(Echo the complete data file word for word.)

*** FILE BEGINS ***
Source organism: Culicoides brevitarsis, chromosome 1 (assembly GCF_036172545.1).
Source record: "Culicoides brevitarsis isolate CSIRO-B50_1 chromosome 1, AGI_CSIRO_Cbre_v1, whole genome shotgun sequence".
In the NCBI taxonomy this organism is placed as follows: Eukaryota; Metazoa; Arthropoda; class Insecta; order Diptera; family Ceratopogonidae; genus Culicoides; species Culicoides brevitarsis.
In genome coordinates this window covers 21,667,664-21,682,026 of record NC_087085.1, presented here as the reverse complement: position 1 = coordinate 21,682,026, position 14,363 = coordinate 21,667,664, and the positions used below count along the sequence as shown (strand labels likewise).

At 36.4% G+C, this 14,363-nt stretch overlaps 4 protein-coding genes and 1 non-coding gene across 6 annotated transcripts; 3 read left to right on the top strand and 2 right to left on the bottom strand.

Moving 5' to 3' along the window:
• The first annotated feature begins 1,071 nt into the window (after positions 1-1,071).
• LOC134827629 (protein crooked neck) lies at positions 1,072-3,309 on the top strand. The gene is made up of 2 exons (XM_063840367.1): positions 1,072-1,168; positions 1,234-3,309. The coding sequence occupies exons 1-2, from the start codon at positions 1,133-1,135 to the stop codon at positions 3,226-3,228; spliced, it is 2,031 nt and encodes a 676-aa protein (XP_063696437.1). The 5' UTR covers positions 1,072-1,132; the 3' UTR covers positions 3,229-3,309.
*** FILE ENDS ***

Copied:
Source organism: Culicoides brevitarsis, chromosome 1 (assembly GCF_036172545.1).
Source record: "Culicoides brevitarsis isolate CSIRO-B50_1 chromosome 1, AGI_CSIRO_Cbre_v1, whole genome shotgun sequence".
In the NCBI taxonomy this organism is placed as follows: Eukaryota; Metazoa; Arthropoda; class Insecta; order Diptera; family Ceratopogonidae; genus Culicoides; species Culicoides brevitarsis.
In genome coordinates this window covers 21,667,664-21,682,026 of record NC_087085.1, presented here as the reverse complement: position 1 = coordinate 21,682,026, position 14,363 = coordinate 21,667,664, and the positions used below count along the sequence as shown (strand labels likewise).

At 36.4% G+C, this 14,363-nt stretch overlaps 4 protein-coding genes and 1 non-coding gene across 6 annotated transcripts; 3 read left to right on the top strand and 2 right to left on the bottom strand.

Moving 5' to 3' along the window:
• The first annotated feature begins 1,071 nt into the window (after positions 1-1,071).
• LOC134827629 (protein crooked neck) lies at positions 1,072-3,309 on the top strand. The gene is made up of 2 exons (XM_063840367.1): positions 1,072-1,168; positions 1,234-3,309. The coding sequence occupies exons 1-2, from the start codon at positions 1,133-1,135 to the stop codon at positions 3,226-3,228; spliced, it is 2,031 nt and encodes a 676-aa protein (XP_063696437.1). The 5' UTR covers positions 1,072-1,132; the 3' UTR covers positions 3,229-3,309.